MILLIONS of Brits could lose the entire cost of holidays as coronavirus cases surge putting trips abroad at risk.
It comes as the Foreign and Commonwealth (FCO) late last night updated its guide to advise against all but essential travel to the Canary and Balearic Islands.
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France and Germany are still on the government’s list of countries you don’t have to quarantine from on arrival to the UK, but all Spanish holidaymakers have now been told to spend time isolate on their return.
While you’ll still be covered under your European Health Insurance Card (EHIC) for any media issues faced, travel insurance policies are highly unlikely to cover you if you travel against FCO advice.
Many tour operators, including TUI, are cancelling trips as a result but whether you’ll get your money back depends on a number of factors.
Package tour operators, for example, are obliged under law to provide an alternative trip or a full refund if they cancel trips.
If you cancel, your insurance won’t pay out
But it appears some travel providers are getting around this by continuing to operate holidays meaning it’s up to the passenger to cancel.
And if you cancel you won’t be covered by your insurance.
Similarly, if you’re travelling elsewhere on the continent but you’re worried about last-minute quarantine rules being imposed, you’re also unlikely to be able to claim on your insurance if you cancel yourself.
Hotels and airlines can refuse refunds if they don’t cancel trips
A separate issue is for passengers who didn’t book a package and who paid for separate flights and hotels.
In this scenario you’re not covered by package travel rules and this means you’re at the mercy of your hotel and flight operator for a refund.
This is proving a problem for those with trips to Spain as many airlines are continuing to fly despite government advice.
Rory Boland, Which? travel editor, said: “While almost all package holidays are now likely to be cancelled, airlines are ignoring the FCO’s travel warning and continuing flights to Spain, therefore refusing customers refunds.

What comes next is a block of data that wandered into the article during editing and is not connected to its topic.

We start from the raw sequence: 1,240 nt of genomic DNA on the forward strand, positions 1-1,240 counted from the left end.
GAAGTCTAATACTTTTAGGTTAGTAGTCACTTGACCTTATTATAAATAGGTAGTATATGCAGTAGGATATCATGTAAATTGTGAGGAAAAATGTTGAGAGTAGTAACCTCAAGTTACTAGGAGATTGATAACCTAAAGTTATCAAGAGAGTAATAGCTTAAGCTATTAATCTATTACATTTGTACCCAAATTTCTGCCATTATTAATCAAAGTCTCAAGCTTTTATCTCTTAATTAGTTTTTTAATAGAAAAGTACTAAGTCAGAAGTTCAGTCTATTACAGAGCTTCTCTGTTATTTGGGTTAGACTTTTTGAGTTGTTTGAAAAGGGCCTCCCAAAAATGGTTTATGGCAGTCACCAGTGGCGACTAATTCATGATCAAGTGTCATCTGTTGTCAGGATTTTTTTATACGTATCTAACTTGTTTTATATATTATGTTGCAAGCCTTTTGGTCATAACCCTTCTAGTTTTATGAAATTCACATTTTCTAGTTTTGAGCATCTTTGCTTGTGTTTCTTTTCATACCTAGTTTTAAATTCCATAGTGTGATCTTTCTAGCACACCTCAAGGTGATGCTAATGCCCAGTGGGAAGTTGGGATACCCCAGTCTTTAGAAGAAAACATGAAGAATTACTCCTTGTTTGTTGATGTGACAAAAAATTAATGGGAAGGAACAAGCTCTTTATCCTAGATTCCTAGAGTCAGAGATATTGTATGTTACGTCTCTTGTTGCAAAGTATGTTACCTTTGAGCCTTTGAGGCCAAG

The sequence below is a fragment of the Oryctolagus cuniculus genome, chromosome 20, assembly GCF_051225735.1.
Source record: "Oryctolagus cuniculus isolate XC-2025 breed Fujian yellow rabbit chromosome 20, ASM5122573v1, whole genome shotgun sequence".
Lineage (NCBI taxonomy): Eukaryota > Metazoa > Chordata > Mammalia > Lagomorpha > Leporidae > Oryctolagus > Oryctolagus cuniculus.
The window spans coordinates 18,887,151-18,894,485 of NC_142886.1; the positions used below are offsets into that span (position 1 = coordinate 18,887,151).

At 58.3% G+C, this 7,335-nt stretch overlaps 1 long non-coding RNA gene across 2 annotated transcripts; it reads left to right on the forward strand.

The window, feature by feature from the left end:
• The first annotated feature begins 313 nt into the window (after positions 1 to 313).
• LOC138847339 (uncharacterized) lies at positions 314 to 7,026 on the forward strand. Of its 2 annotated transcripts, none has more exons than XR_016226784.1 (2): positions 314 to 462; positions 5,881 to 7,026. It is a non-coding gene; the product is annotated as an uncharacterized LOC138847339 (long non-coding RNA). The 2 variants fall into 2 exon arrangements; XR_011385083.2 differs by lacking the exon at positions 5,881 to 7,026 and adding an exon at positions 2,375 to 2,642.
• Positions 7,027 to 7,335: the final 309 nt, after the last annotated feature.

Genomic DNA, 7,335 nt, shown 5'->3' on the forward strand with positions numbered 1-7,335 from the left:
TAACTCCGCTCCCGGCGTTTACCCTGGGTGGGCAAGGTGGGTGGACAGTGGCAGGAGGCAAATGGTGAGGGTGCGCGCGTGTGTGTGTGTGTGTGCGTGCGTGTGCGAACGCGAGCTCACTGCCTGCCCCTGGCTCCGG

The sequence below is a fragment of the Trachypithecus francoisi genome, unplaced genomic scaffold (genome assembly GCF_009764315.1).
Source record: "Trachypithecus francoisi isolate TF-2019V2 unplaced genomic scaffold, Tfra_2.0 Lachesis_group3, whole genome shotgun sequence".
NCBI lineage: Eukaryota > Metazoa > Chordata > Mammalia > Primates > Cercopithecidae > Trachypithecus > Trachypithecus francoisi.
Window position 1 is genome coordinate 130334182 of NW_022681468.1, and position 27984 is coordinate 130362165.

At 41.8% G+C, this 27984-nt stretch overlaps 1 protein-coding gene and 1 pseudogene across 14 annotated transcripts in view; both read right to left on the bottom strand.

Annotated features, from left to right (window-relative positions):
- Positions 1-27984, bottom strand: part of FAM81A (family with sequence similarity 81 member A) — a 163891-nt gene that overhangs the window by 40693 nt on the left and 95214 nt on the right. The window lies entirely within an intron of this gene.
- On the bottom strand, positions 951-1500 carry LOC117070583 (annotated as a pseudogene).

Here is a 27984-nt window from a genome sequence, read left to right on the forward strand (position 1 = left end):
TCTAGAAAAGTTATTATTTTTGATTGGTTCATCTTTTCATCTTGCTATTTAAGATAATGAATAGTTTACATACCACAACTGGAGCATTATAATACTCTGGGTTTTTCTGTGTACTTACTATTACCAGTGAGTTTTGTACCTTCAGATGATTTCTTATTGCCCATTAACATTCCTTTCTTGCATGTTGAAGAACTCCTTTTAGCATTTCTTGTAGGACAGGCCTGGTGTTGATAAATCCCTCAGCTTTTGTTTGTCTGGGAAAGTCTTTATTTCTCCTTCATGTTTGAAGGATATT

“This forces customers to make an impossible decision on whether to fly or risk losing their money.”
You’re also unlikely to be able to claim from your card provider in this scenario as your accommodation and flights are still going ahead as planned.
Under Section 75 of the Consumer Credit Act credit card providers are jointly liable if retailers or service providers are unable to provide what you’ve paid for – so long as it cost between £100 and £30,000.
Similar rules called Chargeback also cover credit card purchases under £100 as well as debit card purchases but unlike Section 75 these aren’t written into law meaning you’re not guaranteed to get your money back.
Most insurance policies won’t cover coronavirus cancellations
Another issue is that even if your travel provider cancels your trip, any new travel insurance policies taken out or trips booked since COVID-19 was declared a pandemic, and therefore a known event, may exclude cancellation cover.
Brits cancel hols to France, Italy & Greece in droves due to quarantine fears
So it is important to check what you are and are not covered for.
In this scenario you should, however, be able to claim from your travel provider or card provider instead given you’re not getting the service you paid for.
See our round-up of the travel insurers that will cover coronavirus-related cancellations.